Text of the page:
The employers taking a more cautious approach may find themselves leaving the battlefield altogether (either by strategic choice or because their new incentive calculation will not yield new hires).  These employers will continue to offer the same level of salary and benefits, but will not continue to offer increasing incentives.  This will leave these employers waiting it out to fight another day from a better vantage point.

But just because it may be strategically wise for their particular circumstance, does not mean it will be painless.  These employers may be left behind as other employers swoop in and scoop up their candidates or worse, their current workforce.

The remaining employees will have to work longer hours, and that may make them more likely to look elsewhere for a more flexible work schedule. So not only will vacancies remain unfilled, but more vacancies may be created.  In the meantime, customer/client demand will unfilled and revenue unrealized.

Finally, there is another category of employer for whom the entire debate is a luxury.  No matter what they do and no matter the incentives offered, they cannot find applicants (let alone employees).  This is true for employers looking for physical laborers, CDL drivers, and skilled trades, just to name a few.

For these employers, it is not through strategic choice but through no choice at all that they simply wait.  Depending on the severity and length, a recession and corresponding increase in labor supply may feel like a return to quasi-normalcy for these employers.  An opportunity to reset, so to speak.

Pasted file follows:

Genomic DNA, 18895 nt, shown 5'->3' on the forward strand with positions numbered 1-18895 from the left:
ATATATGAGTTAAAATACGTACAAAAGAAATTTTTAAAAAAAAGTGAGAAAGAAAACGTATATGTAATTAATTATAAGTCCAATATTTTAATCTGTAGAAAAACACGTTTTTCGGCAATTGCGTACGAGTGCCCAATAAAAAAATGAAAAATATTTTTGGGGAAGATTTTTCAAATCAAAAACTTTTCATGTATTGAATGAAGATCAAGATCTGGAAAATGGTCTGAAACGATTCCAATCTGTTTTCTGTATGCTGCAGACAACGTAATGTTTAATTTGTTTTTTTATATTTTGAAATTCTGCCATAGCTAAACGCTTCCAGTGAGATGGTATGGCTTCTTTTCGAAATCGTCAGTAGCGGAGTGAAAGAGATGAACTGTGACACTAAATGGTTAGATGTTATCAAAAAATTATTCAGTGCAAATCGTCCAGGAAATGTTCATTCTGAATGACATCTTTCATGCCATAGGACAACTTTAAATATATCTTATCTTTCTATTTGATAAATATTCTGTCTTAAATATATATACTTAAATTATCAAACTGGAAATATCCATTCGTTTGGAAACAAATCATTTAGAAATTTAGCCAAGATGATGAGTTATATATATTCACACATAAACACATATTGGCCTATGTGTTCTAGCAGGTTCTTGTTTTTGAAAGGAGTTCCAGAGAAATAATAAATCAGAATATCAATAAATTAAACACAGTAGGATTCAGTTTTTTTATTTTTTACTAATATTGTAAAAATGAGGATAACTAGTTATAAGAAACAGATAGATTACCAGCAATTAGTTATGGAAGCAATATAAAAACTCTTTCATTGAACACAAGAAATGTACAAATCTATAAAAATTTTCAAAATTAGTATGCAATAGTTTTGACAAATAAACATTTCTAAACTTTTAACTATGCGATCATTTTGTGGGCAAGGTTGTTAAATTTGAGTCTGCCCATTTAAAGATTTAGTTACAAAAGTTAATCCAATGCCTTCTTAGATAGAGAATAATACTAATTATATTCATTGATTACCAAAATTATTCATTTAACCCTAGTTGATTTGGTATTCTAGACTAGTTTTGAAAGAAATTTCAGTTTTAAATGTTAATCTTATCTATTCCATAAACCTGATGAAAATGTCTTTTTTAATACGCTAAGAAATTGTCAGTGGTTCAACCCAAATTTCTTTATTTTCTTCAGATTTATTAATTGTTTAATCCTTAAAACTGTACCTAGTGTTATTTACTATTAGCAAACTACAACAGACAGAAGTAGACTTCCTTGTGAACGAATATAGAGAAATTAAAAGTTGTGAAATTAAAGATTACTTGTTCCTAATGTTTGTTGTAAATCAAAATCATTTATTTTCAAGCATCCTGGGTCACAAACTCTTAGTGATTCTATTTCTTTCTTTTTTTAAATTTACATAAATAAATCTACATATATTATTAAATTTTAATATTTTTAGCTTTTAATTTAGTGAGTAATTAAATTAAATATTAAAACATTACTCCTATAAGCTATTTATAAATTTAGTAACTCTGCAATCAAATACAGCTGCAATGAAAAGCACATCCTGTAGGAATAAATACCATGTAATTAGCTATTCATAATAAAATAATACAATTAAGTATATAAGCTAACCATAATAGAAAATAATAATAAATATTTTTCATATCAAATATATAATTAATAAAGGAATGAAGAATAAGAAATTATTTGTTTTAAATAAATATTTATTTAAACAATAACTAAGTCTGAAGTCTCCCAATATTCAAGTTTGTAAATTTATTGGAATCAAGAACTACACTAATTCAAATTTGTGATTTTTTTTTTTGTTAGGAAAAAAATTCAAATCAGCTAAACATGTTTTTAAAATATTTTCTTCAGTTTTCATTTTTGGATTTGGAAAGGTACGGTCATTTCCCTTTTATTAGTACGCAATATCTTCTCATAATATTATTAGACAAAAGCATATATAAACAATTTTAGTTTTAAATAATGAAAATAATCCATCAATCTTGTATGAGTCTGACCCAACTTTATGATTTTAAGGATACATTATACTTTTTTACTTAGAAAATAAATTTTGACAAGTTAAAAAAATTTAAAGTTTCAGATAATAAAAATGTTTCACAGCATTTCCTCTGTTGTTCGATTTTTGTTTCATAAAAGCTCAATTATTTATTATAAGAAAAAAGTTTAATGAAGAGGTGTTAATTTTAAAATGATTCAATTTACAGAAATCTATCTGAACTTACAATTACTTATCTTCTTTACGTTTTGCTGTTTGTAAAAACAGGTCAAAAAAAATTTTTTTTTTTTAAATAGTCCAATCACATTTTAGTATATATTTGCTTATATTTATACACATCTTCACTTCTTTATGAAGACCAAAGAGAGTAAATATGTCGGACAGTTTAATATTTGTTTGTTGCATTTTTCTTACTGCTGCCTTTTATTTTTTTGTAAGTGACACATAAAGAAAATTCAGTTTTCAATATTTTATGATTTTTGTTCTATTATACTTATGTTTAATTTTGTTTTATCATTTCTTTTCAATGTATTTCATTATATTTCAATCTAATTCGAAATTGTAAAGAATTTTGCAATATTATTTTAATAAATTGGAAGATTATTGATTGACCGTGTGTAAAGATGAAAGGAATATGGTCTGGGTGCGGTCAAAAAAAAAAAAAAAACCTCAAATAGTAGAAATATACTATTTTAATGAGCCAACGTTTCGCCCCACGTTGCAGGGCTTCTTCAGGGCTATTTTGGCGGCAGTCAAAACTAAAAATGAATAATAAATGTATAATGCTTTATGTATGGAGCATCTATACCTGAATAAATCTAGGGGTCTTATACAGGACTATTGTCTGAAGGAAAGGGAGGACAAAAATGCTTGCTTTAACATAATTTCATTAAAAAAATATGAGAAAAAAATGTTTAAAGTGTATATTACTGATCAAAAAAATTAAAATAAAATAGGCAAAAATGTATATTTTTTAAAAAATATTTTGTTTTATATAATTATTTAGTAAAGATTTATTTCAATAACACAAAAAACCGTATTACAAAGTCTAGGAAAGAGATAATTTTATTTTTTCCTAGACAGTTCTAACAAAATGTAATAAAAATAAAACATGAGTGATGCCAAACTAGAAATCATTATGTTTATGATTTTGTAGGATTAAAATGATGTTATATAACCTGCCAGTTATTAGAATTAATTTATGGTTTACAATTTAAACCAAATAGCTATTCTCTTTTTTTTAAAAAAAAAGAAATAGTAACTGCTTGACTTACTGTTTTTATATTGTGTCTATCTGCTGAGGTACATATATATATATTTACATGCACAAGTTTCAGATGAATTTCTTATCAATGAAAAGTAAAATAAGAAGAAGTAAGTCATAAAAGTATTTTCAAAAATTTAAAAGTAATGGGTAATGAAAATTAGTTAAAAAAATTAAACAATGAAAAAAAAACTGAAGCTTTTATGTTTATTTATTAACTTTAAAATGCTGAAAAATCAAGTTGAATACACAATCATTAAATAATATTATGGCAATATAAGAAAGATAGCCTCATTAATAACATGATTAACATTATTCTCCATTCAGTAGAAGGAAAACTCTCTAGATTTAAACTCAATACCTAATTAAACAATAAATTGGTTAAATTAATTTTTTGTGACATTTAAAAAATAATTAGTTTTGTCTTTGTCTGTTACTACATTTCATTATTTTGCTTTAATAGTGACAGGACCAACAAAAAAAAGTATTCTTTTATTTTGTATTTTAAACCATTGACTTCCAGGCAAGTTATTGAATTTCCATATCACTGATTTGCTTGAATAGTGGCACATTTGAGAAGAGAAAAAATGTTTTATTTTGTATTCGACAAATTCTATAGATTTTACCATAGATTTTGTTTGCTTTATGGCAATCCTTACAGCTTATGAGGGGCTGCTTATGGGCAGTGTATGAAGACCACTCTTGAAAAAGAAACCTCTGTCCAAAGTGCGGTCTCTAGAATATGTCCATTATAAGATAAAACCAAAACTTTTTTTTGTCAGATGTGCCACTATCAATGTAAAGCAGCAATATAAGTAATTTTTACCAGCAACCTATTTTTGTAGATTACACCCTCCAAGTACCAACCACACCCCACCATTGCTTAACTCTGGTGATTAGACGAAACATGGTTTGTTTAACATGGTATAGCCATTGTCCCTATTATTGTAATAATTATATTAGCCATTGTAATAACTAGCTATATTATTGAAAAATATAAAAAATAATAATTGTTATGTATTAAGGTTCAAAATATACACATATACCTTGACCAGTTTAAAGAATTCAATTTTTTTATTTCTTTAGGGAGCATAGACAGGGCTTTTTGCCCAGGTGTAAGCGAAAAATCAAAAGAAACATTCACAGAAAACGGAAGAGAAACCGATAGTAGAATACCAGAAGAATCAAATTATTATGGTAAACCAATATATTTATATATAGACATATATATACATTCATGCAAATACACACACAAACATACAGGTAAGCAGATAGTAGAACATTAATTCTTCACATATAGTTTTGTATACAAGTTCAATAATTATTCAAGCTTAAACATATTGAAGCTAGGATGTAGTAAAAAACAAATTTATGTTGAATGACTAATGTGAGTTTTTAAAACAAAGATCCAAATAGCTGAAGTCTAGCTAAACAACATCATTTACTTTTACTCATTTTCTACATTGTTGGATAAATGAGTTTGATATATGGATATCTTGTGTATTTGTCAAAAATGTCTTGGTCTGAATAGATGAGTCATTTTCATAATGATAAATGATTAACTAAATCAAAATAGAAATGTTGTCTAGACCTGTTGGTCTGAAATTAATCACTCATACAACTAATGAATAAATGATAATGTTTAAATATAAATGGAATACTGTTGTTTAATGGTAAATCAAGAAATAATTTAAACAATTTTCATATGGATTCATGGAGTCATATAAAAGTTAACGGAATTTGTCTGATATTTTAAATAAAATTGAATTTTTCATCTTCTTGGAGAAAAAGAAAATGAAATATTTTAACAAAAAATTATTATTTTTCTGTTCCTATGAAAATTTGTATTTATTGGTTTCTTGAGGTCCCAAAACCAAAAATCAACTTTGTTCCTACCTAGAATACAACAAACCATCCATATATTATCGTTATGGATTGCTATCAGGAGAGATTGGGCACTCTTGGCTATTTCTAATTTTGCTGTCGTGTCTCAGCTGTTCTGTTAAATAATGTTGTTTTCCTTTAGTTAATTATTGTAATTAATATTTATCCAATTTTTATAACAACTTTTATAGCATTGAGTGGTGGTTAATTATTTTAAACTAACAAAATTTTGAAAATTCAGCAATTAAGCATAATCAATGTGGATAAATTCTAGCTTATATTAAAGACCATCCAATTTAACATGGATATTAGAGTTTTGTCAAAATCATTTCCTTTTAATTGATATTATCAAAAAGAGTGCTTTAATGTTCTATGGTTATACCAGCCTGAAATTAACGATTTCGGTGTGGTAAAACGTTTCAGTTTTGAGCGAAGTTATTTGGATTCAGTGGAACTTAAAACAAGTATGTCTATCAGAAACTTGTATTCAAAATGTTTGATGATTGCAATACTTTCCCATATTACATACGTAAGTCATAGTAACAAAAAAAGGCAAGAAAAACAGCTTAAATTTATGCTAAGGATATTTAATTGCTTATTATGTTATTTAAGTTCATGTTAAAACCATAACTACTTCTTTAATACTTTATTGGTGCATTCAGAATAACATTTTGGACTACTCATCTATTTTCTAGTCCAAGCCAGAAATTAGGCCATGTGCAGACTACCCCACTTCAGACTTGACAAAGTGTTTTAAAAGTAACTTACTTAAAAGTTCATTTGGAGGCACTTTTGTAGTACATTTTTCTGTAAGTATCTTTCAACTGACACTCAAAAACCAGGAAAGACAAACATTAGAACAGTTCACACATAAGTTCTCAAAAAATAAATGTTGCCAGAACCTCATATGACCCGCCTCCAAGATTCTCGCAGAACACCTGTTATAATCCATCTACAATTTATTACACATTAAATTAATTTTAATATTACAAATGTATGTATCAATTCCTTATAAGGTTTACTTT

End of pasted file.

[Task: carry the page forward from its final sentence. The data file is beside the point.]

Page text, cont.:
Employers who are finding themselves on the sideline of the war for talent are starting to plan for that future opportunity to secure talent, whenever it may present itself.  Planning for the future means using new, advanced tools to best position themselves going forward.

For example, as employers are looking to ensure that the applicant review process is fast and efficient, and there are more tools than ever to help streamline applicant intake, screening, and onboarding.  A number of these tools employ Artificial Intelligence, AI, in the applicant screening process.

The use of AI in the human resources space seems appealing.  If we can remove the biases, unconscious and otherwise from our recruitment and retention practices by using AI, we will all be better off, right?  A computer reviewing a resume will have no knowledge of the candidates’ gender, race, national origin, disability status, or other protected traits.  That is certainly one of the primary benefits of using AI in this setting.

However, employers must be certain that any AI tool is not simply perpetuating the same biases that have long been problematic for regular human intelligence.  Candidate screening tools that have a disparate impact, that is, an unintended discriminatory impact on certain protected groups, will very likely be unlawful under Title VII of the Civil Rights Act and similar state anti-discrimination laws.

These tools need to be tested and validated to ensure that there are no disparate impact concerns, and human resource professionals considering the use of these tools must be certain to ask the right questions when selecting a vendor.